Turkish small- and medium-sized enterprises (SMEs) will lose over 60 percent of their profits unless the state shares the burden from the expected raise in the minimum wage, the head of the Union of Chambers and Commodity Exchanges of Turkey (TOBB) said in an exclusive interview with daily Hürriyet.
“We are definitely not against a raise in the minimum wage. As minimum-wagers earn more, their welfare level will be higher and they will make a more positive contribution to the economy. We, however, want to say that the SMEs will lose around two-thirds of their profits unless the state offers support to them in overcoming the losses from rises in personnel expenses. They will lose around 25 billion Turkish Liras of their 40.5 billion liras in revenue” TOBB head Rifat Hisarcıklıoğlu said.
“They will shrink in volume unless the state offers support,” he noted.
The net minimum wage, which is around 1,000 liras currently, is expected to rise to 1,300 liras by the new year.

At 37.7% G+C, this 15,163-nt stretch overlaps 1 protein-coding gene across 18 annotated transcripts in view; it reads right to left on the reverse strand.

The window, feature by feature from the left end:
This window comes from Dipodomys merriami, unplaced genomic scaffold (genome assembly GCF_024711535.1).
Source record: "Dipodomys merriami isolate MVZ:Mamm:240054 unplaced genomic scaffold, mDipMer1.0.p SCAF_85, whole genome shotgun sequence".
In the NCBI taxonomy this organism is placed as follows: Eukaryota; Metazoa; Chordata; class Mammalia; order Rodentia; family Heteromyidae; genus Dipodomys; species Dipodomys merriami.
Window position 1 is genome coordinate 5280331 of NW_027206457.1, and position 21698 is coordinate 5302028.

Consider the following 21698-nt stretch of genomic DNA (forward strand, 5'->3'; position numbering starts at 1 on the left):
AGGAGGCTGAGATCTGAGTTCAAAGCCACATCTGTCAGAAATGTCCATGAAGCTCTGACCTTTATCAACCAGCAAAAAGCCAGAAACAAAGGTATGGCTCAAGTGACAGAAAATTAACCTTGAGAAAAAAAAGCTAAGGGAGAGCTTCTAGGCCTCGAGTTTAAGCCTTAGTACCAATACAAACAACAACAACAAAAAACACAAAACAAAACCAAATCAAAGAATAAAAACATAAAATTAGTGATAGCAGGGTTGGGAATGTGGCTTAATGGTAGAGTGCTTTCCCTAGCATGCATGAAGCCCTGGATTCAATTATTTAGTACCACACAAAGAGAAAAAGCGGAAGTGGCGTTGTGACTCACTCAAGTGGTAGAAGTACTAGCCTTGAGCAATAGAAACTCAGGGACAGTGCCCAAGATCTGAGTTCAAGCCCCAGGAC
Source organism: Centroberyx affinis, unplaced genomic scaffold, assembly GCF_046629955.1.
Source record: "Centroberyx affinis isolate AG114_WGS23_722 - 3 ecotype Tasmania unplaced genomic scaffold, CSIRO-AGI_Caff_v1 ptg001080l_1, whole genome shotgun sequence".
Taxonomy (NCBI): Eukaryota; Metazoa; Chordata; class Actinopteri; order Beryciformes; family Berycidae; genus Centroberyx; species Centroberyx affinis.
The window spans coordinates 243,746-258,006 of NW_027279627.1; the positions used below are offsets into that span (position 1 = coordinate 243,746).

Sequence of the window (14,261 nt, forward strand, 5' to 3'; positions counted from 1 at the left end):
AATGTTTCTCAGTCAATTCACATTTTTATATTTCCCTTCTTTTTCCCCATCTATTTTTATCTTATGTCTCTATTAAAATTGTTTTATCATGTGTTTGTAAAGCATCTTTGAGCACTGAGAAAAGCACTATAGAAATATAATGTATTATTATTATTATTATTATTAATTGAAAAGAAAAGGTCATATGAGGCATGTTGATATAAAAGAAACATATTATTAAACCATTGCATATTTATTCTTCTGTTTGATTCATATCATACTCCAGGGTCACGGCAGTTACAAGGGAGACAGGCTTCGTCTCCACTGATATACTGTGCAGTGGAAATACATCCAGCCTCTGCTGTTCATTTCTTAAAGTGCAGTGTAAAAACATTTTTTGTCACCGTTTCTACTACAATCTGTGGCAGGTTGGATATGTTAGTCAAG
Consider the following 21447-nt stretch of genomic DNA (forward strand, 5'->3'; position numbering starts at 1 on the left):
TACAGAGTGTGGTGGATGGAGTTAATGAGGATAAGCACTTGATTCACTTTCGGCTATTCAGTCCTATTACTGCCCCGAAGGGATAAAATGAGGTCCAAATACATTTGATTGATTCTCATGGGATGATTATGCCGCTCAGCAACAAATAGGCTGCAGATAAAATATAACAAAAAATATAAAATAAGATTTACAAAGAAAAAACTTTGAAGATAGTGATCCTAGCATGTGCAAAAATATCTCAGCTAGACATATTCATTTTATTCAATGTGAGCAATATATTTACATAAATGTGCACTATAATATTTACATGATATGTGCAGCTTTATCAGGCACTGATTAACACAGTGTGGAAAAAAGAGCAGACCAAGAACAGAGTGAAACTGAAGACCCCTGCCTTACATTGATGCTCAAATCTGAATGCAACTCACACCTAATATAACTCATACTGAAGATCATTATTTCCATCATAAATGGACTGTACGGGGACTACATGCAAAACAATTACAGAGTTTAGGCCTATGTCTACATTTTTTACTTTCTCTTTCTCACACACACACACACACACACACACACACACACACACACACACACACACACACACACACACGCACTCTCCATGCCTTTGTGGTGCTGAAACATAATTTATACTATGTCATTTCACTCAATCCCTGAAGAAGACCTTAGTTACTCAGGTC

“The existing minimum wage already costs 1,500 liras to employers per worker, as the state takes 500 liras of this figure. The SMEs are hiring the highest number of minimum-wagers across Turkey. When the minimum wage is increased to 1,300 liras, the burden on the shoulders of companies, mainly SMEs, will hike up to 1,940 liras per month, creating an additional 5,280 liras of costs,” he said.
There are more than 5 million minimum wage earners in Turkey and an additional 24 billion liras of costs are expected to be created over employers from the expected raise in minimum wage.
“The SMEs will lose around 62 percent of their net revenue, according to our estimates. They will likely face big hurdles in creating new jobs, making further investment and reaching new markets” he said.
As Prime Minister Ahmet Davutoğlu had said earlier, the negative effects of the expected minimum wage raise need to be reflected in SMEs at minimum, added Hisarcıklıoğlu.